The Dayton dealers prefer to distribute the heroin in capsules, but the drug also comes wrapped in bindles or aluminum foil, as well as tiny balloons.

Daniels gave the audience some of the physical signs of heroin abuse.
They may include track marks that can be easily seen or hidden very well. Users sometimes inject in the hands, legs, feet, neck or anywhere a good vein can be found to avoid detection, Daniels said.
Some of the signs of heroin, use, according to the detective, are the presence of syringes, syringe caps, burnt spoons, belts, tubing, rubber bands or tourniquets.

Signs of those who might be snorting the drug include cut straws lying around, rolled up paper into a tube, rolled up dollar bills, broken pen tubes, glass tubes or anything that can mimic a straw, he said.
Tell-tale indications that someone may be smoking heroin can include the presence of burnt aluminum foil with black residue, rolling papers, burnt wrappers, glass pipes, clear glass light bulbs, lighters, strong chemical smell emanating from a room or black powder substane on walls, furniture, etc., Daniels said.

Some of the physical symptoms of heroin abuse are dry mouth, flush skin, pupils extremely constricted, being “on the nod” (falling asleep while talking or performing activites), confusion, itching, nausea, nausea or vomiting, contipation, wearing long sleeves to hide tracks, not eating or slow breathing, the detective said.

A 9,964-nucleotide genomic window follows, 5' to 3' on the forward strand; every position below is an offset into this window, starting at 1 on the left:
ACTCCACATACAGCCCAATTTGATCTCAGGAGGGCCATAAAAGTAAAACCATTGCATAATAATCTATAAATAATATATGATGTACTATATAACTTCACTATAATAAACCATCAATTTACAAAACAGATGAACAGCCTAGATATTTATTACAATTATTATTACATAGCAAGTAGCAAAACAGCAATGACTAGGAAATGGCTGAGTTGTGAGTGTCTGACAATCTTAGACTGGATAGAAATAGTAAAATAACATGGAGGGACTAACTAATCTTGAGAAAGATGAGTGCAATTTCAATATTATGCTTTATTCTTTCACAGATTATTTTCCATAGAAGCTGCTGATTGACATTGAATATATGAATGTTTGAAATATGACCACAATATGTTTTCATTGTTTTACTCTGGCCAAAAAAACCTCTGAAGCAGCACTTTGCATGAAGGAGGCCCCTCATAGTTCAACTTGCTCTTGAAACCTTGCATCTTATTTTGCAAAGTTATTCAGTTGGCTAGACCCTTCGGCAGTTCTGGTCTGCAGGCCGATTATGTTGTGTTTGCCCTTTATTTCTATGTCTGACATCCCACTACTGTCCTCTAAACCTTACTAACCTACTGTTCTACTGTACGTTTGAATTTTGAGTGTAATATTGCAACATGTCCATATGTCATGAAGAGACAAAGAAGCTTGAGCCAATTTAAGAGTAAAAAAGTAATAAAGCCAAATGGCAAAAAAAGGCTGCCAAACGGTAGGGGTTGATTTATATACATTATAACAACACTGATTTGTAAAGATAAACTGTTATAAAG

Signs of an overdose can include difficulty breathing, decreased breathing, stomach cramps, dilated pupils, white patches on the tongue, drop in blood pressure, reduced heart rate, bluish color of the mouth/lips, confusion, very loud snoring/gurgling sounds, disorientation, untouchable (can’t wake up), floppy arms and legs or no response to stimulation, Daniels noted.

Among the speakers was local Dr. Taufik Kassis, a member of the American Board of Addiction Medicine.

He explained some of the history surrounding opium and development of heroin and its emergence as a drug of abuse, as well as the physical affects of addiction.

Kassis also explained the benefits of medical assisted treatment of addiction, such as use of the drug suboxone to offset the cravings that come with opiate addiction.

He noted that 22.5 million people needed treatment for alcohol and drug abuse in 2014.

“The thing I want you to go away with is that addiction is a disease and not a moral weakness,” Kassis told the crowd.

During the forum Charles encouraged anyone seeking information about treatment to visit the ADAPT Facebook page or the organization’s website at www.mcadapt.com. The group meets 10 a.m. the third Monday of the month at the Montgomery County Health and Civic Center. The public is welcome.

Shepherd’s Shelter/Ross Rehab and Pathways also distributed literature about thei